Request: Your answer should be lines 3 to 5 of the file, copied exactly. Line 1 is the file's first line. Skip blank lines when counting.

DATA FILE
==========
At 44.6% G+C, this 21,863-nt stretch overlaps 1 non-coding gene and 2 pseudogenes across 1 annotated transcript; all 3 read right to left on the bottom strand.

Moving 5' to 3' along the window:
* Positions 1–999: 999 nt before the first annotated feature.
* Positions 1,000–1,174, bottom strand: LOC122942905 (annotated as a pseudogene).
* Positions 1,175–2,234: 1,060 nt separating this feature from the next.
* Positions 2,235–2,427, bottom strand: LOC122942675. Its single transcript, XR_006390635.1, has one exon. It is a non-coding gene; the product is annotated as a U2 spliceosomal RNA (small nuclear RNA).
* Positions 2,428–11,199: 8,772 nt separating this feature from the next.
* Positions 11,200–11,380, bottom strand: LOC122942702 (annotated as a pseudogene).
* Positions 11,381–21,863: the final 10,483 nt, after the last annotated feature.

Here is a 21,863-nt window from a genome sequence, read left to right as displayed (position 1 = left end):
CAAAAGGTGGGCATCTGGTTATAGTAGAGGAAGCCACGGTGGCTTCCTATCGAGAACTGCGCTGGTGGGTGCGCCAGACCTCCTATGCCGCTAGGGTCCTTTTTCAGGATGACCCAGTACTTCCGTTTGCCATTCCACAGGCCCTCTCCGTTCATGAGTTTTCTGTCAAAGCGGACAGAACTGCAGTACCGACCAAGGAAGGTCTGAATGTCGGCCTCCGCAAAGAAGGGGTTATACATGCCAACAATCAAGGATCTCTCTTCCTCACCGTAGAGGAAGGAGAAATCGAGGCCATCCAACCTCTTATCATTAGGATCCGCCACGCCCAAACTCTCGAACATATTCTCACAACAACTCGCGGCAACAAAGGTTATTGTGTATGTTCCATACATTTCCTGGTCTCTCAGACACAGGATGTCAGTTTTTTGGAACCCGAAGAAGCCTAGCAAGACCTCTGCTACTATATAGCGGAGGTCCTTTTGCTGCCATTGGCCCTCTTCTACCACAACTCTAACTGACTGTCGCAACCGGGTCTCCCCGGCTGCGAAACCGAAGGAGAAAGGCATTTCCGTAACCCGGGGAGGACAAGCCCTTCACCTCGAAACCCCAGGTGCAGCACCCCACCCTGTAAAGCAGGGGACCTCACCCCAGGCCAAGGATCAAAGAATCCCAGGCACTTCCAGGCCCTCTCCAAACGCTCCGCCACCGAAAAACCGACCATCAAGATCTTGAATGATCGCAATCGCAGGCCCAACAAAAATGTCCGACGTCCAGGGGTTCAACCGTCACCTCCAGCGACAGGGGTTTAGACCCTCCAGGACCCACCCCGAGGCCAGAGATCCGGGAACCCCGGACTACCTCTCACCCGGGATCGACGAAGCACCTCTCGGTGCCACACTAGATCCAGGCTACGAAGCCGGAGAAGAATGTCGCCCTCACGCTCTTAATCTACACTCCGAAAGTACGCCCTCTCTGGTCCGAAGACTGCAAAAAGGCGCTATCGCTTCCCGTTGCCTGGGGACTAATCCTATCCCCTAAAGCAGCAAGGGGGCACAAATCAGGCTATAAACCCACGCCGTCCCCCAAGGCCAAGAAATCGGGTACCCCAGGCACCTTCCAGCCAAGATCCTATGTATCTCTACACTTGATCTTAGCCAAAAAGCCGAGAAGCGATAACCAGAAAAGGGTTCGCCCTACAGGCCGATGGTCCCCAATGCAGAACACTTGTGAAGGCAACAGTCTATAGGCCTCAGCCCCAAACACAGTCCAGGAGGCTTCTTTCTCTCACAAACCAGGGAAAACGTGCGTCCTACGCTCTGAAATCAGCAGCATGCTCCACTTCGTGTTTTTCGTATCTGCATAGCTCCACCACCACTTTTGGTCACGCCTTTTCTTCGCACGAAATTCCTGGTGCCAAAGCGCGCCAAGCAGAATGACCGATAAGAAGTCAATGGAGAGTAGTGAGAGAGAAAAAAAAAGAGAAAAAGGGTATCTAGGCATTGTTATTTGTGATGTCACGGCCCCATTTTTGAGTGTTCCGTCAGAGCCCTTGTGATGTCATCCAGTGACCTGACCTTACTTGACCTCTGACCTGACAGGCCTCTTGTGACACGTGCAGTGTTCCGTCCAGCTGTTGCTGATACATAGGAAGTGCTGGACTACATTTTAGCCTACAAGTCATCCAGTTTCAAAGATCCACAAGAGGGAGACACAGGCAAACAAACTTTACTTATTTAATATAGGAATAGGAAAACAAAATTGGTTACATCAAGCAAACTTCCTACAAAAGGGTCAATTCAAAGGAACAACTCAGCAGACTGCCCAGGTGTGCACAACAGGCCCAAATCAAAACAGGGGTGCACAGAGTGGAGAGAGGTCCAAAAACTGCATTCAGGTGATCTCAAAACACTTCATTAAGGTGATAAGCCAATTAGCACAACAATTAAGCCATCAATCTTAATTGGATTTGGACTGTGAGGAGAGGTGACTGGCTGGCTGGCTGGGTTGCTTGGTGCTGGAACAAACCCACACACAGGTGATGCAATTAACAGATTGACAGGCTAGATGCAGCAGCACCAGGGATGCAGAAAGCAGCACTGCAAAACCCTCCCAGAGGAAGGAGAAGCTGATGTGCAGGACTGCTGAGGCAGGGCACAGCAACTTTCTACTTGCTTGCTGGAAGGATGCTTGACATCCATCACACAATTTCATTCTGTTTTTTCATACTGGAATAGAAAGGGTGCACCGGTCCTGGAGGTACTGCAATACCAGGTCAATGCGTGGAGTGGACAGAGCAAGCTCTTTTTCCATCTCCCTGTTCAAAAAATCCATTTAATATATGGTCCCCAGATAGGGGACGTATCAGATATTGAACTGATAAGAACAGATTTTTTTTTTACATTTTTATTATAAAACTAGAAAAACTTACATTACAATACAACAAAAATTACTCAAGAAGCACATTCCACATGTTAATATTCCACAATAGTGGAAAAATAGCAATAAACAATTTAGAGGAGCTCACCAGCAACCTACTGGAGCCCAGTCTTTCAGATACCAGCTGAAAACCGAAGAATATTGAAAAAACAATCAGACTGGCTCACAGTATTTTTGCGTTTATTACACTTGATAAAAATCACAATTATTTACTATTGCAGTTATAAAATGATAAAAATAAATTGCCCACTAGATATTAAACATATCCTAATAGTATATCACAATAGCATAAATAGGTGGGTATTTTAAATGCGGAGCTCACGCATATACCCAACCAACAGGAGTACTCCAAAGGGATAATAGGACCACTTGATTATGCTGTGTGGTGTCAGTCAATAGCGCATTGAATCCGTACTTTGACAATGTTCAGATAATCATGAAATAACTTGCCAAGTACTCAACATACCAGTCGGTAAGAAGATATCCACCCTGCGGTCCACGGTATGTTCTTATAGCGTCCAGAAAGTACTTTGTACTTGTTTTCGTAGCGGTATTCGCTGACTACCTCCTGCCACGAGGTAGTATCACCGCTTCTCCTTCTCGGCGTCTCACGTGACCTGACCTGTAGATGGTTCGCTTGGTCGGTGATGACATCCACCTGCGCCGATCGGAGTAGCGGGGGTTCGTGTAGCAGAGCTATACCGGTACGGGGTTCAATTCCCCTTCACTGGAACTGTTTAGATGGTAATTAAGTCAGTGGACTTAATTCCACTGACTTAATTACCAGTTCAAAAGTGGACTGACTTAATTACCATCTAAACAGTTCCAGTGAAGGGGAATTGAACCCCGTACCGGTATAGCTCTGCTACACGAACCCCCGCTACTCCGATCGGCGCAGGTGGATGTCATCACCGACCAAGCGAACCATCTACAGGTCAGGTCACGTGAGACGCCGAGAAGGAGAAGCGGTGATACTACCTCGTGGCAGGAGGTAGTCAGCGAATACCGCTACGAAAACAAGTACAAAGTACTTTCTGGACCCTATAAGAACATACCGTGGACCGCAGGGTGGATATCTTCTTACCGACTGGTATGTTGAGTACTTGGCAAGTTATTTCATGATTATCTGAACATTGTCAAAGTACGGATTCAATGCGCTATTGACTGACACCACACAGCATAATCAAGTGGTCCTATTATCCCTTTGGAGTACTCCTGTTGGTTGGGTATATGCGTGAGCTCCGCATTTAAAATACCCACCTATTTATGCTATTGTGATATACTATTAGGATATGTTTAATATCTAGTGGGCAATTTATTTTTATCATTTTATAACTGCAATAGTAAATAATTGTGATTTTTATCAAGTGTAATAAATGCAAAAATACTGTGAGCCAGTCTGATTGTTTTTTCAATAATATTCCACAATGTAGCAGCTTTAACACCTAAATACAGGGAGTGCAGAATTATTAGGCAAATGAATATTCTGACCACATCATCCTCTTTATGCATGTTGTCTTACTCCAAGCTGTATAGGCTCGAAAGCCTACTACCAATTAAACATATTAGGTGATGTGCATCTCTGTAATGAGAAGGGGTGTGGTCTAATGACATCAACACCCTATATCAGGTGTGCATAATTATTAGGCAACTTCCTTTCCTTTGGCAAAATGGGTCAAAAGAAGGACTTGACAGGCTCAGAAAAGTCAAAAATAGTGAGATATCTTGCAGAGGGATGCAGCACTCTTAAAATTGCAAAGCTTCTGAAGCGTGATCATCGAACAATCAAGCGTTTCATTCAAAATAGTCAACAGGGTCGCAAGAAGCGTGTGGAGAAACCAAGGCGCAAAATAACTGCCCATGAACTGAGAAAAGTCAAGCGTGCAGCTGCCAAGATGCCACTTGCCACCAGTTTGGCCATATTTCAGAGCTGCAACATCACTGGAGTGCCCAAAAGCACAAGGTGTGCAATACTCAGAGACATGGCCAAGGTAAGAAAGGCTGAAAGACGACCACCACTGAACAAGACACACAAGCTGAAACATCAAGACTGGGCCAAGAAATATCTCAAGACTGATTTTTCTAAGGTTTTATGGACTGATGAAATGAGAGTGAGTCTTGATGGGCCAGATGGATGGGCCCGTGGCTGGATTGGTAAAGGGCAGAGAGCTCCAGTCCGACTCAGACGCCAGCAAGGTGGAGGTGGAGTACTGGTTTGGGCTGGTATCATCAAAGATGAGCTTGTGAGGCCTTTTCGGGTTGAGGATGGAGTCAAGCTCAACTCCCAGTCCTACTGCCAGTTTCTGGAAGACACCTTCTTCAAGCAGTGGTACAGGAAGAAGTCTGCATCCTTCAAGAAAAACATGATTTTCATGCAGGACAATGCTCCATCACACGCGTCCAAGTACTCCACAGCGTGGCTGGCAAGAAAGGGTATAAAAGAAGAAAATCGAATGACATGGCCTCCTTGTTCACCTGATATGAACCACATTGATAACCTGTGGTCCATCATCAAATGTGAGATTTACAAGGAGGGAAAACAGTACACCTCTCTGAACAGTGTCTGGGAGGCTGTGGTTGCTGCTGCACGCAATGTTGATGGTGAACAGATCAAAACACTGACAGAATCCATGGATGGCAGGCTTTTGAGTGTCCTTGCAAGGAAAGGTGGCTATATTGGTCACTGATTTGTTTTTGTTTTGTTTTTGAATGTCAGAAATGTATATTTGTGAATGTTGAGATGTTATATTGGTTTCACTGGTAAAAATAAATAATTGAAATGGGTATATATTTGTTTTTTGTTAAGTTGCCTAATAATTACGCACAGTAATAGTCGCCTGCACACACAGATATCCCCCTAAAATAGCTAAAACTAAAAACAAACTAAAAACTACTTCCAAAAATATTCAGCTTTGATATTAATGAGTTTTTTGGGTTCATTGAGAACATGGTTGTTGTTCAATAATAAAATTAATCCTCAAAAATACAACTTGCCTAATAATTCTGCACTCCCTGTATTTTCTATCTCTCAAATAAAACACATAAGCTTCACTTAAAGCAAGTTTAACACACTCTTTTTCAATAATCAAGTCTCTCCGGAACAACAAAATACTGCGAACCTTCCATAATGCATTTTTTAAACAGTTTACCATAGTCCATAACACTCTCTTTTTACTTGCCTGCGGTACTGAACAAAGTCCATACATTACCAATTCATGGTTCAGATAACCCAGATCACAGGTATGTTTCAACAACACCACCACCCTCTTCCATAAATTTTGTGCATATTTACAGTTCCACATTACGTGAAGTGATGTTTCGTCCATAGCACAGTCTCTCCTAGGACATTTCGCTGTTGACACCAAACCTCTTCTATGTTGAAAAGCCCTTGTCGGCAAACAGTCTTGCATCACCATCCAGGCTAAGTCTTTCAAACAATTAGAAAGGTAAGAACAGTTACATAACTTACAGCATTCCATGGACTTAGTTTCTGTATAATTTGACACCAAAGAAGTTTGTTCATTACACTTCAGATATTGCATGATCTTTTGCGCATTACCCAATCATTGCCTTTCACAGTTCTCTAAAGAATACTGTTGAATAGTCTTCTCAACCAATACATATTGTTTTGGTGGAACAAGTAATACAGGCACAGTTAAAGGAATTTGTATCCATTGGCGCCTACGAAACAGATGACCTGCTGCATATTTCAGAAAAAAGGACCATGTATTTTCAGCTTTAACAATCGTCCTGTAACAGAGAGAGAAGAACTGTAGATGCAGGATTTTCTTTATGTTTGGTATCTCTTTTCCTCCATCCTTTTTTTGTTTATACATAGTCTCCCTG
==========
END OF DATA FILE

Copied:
* Positions 1–999: 999 nt before the first annotated feature.
* Positions 1,000–1,174, bottom strand: LOC122942905 (annotated as a pseudogene).
* Positions 1,175–2,234: 1,060 nt separating this feature from the next.